Parallel Meep


Meep supports distributed-memory parallelism via MPI. This allows it to scale up from single multi-core machines to multi-node clusters and supercomputers, and to work on large problems that may not fit into the memory of one machine. Meep simulations can use hundreds of processors, if necessary. Of course, your problem must be sufficiently large in order to benefit from many processors.

Installing Parallel Meep

To build from source the parallel version of Meep, you must have a version of MPI installed on your system. For an overview, see Build From Source/MPI.

We also strongly recommend installing the HDF5 package with parallel I/O support if you are going to run with more than a few cores/processors. HDF5 needs to be configured with the flag --enable-parallel. You may also have to set the CC environment variable to mpicc. Unfortunately, the parallel HDF5 library therefore cannot be used with the serial Meep, so you may have to choose to install either the serial or the parallel Meep, but not both.

If you don't install HDF5 with parallel I/O support, you can still do I/O from MPI — Meep has some hacks to let it write HDF5 files using serial I/O from multiple processes, one at a time. However, this does not scale very well to many processors. Some MPI implementations have been observed to freeze under the strain of trying to write from many processes at once.

Then you just configure Meep with the flag --with-mpi. If you run the resulting Python or Scheme script, it runs on a single process; to run with multiple cores/processors you should use mpirun as described in the next section. Because you can run the parallel Meep in a single process using this approach (i.e., mpirun -np 1 python foo.py or just python foo.py, mpirun -np 1 meep foo.ctl or just meep foo.ctl), there is no need to separately compile and install the serial version of Meep.

Using Parallel Meep

The parallel version of Meep is designed to operate completely transparently: you use the same Python or Scheme script as for the serial version; the output is the same but it is just faster. In Python, the output of each process that is not the master (rank 0) is sent to devnull, and in Scheme, the special print function only prints output from the master process.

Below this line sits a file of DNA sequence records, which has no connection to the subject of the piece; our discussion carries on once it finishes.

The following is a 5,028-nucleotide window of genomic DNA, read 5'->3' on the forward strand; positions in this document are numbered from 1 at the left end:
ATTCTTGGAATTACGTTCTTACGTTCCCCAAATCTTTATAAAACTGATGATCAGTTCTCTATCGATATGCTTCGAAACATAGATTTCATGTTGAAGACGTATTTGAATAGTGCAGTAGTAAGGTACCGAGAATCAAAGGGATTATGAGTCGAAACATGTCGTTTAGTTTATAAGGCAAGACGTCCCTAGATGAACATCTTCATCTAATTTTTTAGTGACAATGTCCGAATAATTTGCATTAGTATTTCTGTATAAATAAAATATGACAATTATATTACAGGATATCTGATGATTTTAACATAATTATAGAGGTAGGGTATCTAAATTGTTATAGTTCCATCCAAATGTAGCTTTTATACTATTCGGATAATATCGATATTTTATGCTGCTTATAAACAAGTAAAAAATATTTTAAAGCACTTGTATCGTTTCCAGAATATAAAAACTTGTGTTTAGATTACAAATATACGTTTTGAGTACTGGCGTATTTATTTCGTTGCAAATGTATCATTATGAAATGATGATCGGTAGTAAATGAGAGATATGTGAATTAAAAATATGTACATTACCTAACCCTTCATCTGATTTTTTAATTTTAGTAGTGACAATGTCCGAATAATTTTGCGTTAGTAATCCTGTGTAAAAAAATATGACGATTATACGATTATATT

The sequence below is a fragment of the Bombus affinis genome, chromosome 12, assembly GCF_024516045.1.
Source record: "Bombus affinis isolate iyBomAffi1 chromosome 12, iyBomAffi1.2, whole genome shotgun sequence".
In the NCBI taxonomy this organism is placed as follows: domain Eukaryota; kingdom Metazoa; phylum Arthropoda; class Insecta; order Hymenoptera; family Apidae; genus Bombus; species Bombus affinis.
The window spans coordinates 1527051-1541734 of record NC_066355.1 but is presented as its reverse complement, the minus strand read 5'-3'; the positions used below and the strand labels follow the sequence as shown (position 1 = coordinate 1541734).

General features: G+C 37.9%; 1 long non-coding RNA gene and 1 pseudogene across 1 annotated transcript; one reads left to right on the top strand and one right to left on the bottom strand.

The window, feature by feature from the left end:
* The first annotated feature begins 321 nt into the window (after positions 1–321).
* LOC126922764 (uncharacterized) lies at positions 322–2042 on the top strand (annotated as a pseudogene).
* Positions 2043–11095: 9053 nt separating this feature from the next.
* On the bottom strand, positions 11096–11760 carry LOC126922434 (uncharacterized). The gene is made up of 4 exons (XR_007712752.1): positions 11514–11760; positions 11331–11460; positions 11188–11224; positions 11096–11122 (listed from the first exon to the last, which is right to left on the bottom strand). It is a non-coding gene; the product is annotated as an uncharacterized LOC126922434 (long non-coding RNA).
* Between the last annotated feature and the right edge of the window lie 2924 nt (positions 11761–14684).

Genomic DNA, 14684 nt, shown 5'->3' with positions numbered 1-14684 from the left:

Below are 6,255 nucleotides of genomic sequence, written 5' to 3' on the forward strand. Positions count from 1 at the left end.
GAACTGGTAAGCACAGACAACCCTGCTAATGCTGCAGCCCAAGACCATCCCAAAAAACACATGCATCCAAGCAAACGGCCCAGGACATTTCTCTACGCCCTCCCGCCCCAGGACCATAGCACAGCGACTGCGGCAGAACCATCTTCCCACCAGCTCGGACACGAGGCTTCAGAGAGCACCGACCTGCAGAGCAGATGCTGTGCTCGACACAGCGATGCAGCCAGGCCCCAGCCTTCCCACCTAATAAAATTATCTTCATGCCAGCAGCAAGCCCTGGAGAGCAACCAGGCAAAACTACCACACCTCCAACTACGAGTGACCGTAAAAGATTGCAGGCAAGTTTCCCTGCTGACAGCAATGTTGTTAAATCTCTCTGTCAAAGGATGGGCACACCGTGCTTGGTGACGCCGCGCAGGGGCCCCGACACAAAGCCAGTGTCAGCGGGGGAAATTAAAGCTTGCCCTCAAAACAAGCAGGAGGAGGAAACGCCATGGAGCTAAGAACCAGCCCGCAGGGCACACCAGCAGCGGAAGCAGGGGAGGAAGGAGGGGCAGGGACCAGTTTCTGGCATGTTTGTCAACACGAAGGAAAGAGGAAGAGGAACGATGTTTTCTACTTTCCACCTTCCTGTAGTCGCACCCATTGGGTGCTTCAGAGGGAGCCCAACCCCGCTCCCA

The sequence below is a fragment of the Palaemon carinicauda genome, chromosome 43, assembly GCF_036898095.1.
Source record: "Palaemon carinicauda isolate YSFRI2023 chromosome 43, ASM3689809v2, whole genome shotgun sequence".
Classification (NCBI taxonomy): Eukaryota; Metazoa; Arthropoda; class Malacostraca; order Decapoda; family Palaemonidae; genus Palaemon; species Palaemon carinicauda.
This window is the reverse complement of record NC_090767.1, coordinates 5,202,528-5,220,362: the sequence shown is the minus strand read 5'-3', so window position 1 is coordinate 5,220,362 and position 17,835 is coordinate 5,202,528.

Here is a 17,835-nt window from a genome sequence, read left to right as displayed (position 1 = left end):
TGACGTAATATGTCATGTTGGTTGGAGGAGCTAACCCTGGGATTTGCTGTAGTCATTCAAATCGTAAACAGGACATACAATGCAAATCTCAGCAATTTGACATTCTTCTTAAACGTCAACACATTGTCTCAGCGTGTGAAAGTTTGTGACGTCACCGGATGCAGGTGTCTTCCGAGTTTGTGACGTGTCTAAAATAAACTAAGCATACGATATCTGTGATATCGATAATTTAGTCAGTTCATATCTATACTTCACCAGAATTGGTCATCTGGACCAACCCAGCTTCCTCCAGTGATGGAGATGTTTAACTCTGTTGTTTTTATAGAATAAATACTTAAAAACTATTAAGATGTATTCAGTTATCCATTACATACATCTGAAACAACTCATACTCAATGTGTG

In order to run MPI programs, you typically have to use a command like mpirun with an argument to indicate how many processes you want to use. Consult your MPI documentation. For example, with many popular MPI implementations, to run with 4 processes you would use something like:

Python

mpirun -np 4 python foo.py > foo.out

Scheme

mpirun -np 4 meep foo.ctl > foo.out

There is one important requirement: every MPI process must be able to read the foo.py/foo.ctl input file or whatever your script file is called. On most systems, this is no problem, but if for some reason your MPI processes don't all have access to the local filesystem then you may need to make copies of your input file or something.

For a potential improvement in load balancing, you can try setting split_chunks_evenly=False in the Simulation constructor.

In general, you cannot run Meep interactively on multiple processors.

Different Forms of Parallelization

Parallel Meep works by taking your simulation and dividing the cell among the MPI processes. This is the only way of parallelizing a single simulation and enables simulating very large problems.

However, there is an alternative strategy for parallelization. If you have many smaller simulations that you want to run, say for many different values of some parameter, then you can just run these as separate jobs. Such parallelization is known as embarrassingly parallel because no communication is required. Meep provides no explicit support for this mode of operation, but of course it is quite easy to do yourself: just launch as many Meep jobs as you want, perhaps changing the parameters via the command-line using a shell script.